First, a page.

Ingestible electronic devices have come along in leaps and bounds in recent years, and capsules that patients swallow are now able to take live images of the gastrointestinal (GI) track, deliver drugs and monitor parameters like pH, temperature, pressure and heart rate. However, powering these devices for periods of more than a few hours is still a challenge. Many current devices still rely on primary cell batteries, many of which contain toxic materials.

In recent years, devices made from complementary metal-oxide semiconductors (CMOS) have become less power-hungry, now only using nanowatts of energy thanks to advanced device designs and improvements in technology. Advances in materials, design and packaging have also allowed researchers to make safe gastric devices that are small enough to be swallowed and which then unfold after being ingested. These structures can remain in the stomach for up to seven days. Biocompatible galvanic cells and even “transient” electronics that disappear once their work is done are making progress too.

Biocompatible galvanic cells

A team led by Giovanni Traverso of the Massachusetts Institute of Technology (MIT) and Harvard Medical School has been focusing on biocompatible galvanic cells and is now reporting on a device that can harvest energy in the GI tract. The new system, which is made from commercial semiconductor parts, is fully autonomous and can monitor temperature inside the body (in this case a pig) and wirelessly send data to an external receiver. The device can even exploit the harvested power to activate drug release by dissolving gold membranes covering wells on a model device.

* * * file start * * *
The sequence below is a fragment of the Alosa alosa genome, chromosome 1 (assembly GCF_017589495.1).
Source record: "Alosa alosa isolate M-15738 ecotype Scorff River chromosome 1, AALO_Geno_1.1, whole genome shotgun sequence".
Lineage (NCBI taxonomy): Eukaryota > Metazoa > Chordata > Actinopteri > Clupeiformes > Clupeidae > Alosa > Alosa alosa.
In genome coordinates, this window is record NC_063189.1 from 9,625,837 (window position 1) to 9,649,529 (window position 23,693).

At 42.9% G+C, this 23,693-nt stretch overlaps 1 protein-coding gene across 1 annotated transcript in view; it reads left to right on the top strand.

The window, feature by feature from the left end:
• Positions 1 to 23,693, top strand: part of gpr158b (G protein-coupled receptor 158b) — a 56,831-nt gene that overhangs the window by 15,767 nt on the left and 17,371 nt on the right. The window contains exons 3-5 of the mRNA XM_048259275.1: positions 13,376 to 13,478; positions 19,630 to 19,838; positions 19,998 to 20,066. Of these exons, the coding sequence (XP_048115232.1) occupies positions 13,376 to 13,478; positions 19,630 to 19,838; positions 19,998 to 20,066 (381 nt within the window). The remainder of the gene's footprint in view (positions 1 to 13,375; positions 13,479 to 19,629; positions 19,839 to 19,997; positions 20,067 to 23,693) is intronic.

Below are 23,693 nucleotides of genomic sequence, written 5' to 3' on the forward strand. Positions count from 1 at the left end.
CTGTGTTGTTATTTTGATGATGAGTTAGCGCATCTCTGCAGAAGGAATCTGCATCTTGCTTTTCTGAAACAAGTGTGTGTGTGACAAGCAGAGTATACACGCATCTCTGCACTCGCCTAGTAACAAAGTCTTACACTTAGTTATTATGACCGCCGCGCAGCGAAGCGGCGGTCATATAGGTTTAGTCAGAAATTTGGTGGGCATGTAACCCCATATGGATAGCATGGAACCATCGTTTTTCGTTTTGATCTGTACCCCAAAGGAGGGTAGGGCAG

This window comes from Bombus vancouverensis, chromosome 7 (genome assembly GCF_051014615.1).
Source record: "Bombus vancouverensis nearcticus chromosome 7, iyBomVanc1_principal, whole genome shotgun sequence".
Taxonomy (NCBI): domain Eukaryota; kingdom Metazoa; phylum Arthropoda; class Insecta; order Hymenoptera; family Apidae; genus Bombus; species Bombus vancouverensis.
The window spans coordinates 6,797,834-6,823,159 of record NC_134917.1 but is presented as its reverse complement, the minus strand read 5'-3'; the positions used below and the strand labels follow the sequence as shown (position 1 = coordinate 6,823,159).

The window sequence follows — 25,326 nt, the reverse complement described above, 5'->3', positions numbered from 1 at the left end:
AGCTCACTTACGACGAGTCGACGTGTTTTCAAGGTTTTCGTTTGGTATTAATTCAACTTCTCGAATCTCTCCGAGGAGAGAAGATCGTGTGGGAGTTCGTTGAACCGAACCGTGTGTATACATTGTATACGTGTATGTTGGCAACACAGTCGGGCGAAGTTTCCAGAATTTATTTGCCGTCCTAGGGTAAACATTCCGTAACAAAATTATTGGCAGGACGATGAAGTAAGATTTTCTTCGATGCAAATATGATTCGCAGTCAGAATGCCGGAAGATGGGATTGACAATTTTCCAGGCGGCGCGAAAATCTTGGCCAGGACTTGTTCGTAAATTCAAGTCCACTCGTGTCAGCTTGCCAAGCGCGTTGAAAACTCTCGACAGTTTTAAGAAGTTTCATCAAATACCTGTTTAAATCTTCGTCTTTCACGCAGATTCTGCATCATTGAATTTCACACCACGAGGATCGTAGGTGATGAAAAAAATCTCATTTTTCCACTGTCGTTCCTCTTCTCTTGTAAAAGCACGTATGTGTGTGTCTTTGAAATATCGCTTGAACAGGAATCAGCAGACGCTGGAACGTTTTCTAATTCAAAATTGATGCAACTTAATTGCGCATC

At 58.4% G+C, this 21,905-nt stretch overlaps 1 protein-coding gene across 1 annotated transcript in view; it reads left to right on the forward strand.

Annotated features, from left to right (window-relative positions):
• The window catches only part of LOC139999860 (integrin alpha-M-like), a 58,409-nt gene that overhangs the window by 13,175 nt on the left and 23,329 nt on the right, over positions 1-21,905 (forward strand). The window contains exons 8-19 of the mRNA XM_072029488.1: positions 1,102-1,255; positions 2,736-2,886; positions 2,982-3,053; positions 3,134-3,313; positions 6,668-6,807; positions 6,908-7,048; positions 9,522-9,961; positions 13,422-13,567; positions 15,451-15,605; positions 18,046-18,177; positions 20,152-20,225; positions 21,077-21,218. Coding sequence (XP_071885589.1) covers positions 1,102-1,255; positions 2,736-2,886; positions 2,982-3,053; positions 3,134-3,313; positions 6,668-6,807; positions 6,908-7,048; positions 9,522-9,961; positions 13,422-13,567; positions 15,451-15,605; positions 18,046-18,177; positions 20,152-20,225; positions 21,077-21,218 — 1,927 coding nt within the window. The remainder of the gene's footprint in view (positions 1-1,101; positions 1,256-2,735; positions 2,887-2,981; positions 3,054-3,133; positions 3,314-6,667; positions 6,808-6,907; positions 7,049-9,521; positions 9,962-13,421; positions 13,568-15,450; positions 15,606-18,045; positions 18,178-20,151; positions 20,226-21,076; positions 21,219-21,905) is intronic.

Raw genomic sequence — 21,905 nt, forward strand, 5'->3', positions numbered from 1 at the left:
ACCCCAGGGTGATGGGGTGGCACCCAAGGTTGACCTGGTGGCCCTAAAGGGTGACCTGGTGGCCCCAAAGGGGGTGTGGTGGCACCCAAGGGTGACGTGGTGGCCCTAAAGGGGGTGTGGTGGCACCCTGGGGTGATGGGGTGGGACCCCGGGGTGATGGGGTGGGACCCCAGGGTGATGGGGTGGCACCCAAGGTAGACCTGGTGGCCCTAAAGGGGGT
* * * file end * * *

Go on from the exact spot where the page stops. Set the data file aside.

“Our bio-galvanic cell consists of a redox couple formed by a dissolving metallic anode that undergoes galvanic oxidation and an inert cathode that returns electrons to the solution,” explains Traverso. “In our case, the gastric or intestinal fluid actually forms the electrolyte – rather like the lemon battery often studied in high-school science classes. This fluid serves as the electrolyte with copper and zinc serving as the cathode and anode respectively.

Applications in diagnosis and treatment

“The system can harvest energy over several days from the GI tract, and could thus be applied to a broad set of applications for diagnosis and treatment,” Traverso tells nanotechweb.org. The device we have fabricated could be used to evaluate core body temperature and for evaluating GI transit time, given the differential temperature between the body and the external environment.”

He mentions a specific application: “A recent study evaluating data collected from more than 8000 patients found that peripheral temperature readings were not accurate enough to help physicians make clinical decisions, so continuous automated central temperature measurements via a wireless ingestible system like ours may provide significant benefit in such a context.”

Whole new set of ingestible electronic systems

The team, which includes researchers from the KTH Royal Institute of Technology in Stockholm, is now interested in coupling systems like these with other technologies it is developing that allow the devices to stay in the GI tract even longer. “We are also developing a series of new sensors that can sense a broad set of physiological and pathophysiological signals for early detection of disease,” says Traverso. “Coupled with drug delivery, we envision the development of a whole new set of ingestible long-term resident electronic systems.”

“There is also room to improve the battery chemistry, which may lead to dramatically improved performance and smaller size”, adds team member and lead author of the study Phillip Nadeau of MIT.

The ingestible device is detailed in Nature Biomedical Engineering doi:10.1038/s41551-016-0022.